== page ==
CMNS Teaching and Learning Center
Our Teaching and Learning Center supports discipline-based professional development programs for faculty and graduate students according to their needs.
University of Maryland-College Park
Profile submitted by Gili Marbach-Ad
Vision and Goals
The College of Computer, Mathematical, and Natural Sciences Teaching and Learning Center (TLC) (http://cmns-tlc.umd.edu) primarily serves faculty and Graduate Teaching Assistants in the chemical and biological sciences. Its overarching goals are to (1) provide opportunities for science faculty to collaborate and consult with science education experts, (2) make training in teaching science part of the standard graduate program alongside training in scientific research, and (3) create a structured environment of teaching and learning communities to support faculty and graduate students in their efforts to identify appropriate content and adopt effective pedagogies. To accomplish these goals, the TLC provides a wide variety of resources and support to faculty and GTAs, while continuously evaluating their needs and the effectiveness of resources provided.
The CMNS TLC is nested in the college of Computer, Mathematical and Natural Sciences. Currently it serves the ten departments in the College. The TLC works closely with the campus-wide Center for Teaching Excellence and the Office for Information Technology so as to extend, rather than duplicate, their efforts. The TLC is staffed by two individuals. The Director (a full-time position) is a science educator by training and serves as a bridge between the disciplines of science and education. She develops programming, teaches graduate courses in pedagogy and instruction, and provides individualized guidance to faculty. A graduate assistant provides additional support with program development and assessment. Importantly, the TLC also relies on the engagement of faculty members from across the College, especially lecturers, who are taking major roles in leading faculty learning communities and helping to create systematic mentoring programs. Most significantly, the TLC has catalyzed the establishment of a variety of faculty teaching and learning communities that facilitate curriculum redesign and support faculty in their efforts to adopt innovative teaching strategies.
Are there advantages of being structured this way?
There are advantages to a TLC nested in the College:
- Allows the TLC to be discipline-based
- The director can have closer relationships with department chairs and faculty members
- More personalized preparation courses for graduate teaching assistants
Are there particular challenges that result from this structure?
No particular challenges.
The center was established in 2006 with full support provided by a grant from the Howard Hughes Medical Institute (HHMI) Undergraduate Science Education Program. This support paid for 1) the salary of the director and 2) activities offered by the center (e.g., Teacher/Scholar visiting faculty, workshops, small grants, travel). In 2010, the Teaching and Learning Center received additional support from the National Science Foundation (CCLI-TYPE 1), which supported a graduate assistant and covered some activities previously supported by HHMI. In 2014, at the end of the NSF and HHMI funding cycles, the majority of the center support moved to the College budget. Currently, the director receives partial support (~5-10%) from other external grants.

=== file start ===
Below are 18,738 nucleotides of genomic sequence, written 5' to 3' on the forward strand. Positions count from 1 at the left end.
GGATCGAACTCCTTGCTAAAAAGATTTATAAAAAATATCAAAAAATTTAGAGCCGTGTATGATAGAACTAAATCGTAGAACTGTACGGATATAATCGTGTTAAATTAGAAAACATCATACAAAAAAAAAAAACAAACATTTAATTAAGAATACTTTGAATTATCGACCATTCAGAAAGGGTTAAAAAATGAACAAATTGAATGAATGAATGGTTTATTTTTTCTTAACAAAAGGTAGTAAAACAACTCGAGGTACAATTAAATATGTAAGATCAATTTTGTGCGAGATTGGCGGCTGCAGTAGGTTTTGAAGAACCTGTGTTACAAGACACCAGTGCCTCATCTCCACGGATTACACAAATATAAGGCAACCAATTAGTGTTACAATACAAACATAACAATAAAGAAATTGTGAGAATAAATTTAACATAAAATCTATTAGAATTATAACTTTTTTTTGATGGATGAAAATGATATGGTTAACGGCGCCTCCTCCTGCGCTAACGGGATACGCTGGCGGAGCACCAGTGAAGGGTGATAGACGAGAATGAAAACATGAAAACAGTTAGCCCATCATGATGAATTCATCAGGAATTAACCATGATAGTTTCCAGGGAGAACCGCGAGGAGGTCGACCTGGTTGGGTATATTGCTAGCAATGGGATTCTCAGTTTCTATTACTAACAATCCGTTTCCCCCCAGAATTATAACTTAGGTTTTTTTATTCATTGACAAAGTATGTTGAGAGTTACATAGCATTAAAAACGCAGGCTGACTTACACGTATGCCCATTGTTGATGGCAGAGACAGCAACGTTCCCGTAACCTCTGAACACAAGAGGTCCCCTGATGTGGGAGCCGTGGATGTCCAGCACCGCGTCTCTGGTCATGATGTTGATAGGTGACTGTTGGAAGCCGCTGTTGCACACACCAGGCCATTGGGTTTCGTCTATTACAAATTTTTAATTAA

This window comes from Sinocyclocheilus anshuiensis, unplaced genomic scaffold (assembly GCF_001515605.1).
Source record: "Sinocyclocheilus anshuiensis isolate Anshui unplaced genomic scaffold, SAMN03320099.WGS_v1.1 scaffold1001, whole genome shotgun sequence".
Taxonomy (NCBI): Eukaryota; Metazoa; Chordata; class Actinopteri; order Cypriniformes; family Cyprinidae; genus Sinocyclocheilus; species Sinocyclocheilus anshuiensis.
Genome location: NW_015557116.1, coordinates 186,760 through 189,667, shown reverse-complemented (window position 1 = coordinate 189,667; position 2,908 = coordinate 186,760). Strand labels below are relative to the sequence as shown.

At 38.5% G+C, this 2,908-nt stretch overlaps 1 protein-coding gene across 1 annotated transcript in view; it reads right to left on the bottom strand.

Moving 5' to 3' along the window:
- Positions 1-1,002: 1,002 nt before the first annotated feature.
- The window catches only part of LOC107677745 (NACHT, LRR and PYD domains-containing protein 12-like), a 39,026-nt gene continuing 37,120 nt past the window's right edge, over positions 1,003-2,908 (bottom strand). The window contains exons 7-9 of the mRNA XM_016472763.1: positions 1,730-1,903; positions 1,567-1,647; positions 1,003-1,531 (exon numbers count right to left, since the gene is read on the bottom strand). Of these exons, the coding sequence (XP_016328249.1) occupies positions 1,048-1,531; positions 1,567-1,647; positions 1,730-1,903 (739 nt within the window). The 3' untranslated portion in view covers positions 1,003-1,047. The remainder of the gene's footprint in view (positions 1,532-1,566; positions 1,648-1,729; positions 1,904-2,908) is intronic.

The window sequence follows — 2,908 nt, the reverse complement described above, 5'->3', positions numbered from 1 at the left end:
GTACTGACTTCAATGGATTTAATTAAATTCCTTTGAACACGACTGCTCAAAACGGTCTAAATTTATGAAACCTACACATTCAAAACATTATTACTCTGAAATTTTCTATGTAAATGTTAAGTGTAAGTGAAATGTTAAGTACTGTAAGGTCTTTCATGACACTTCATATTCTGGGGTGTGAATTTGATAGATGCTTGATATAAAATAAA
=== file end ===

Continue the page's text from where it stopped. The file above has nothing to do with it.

How has this funding structure influenced the undergraduate STEM education programming the center offers?
The center offers professional development activities (workshops, prep courses, individual consultations, learning communities) to the College faculty members and graduate students. As a result, faculty members and graduate students are changing their teaching approaches (curriculum, pedagogy, and assessment).
While grant funded, the center focused specifically on the disciplines of biology and chemistry. With the transition to College support, the disciplines supported expanded to encompass mathematics, physics, geology, astronomy, atmospheric and oceanic sciences, and computer science in addition to the original disciplines.
What are the specific advantages of having a center funded in this way?
The advantage of moving from external grants to internal funding sources are:
- More security for long-term functioning of the center (sustainability)
- More flexibility to make decisions that align with goals of the College (rather than goals of external funding agencies)
What are the challenges?
With multiple funding sources, staff can feel they are "spread thin" over multiple projects.
Has this funding structure has changed over time?
Description of Programming
The TLC offers a variety of enrichment activities open to the College community. This menu of opportunities for faculty, postdoctoral fellows, and GTAs provides a venue to learn more about effective teaching practices and foster dialogue about teaching and learning. The primary components of the enrichment programs are teaching and learning workshops, visiting teacher/scholar role models, and funding for participation in outside conferences. In developing these enrichment programs, we deliberately use an organizational model that parallels the practice of science, making it familiar and accessible to science faculty. Faculty can attend workshops to learn new skills. They can learn about current developments in science education and interact with the broader science education community by attending national conferences and seminars by visiting experts.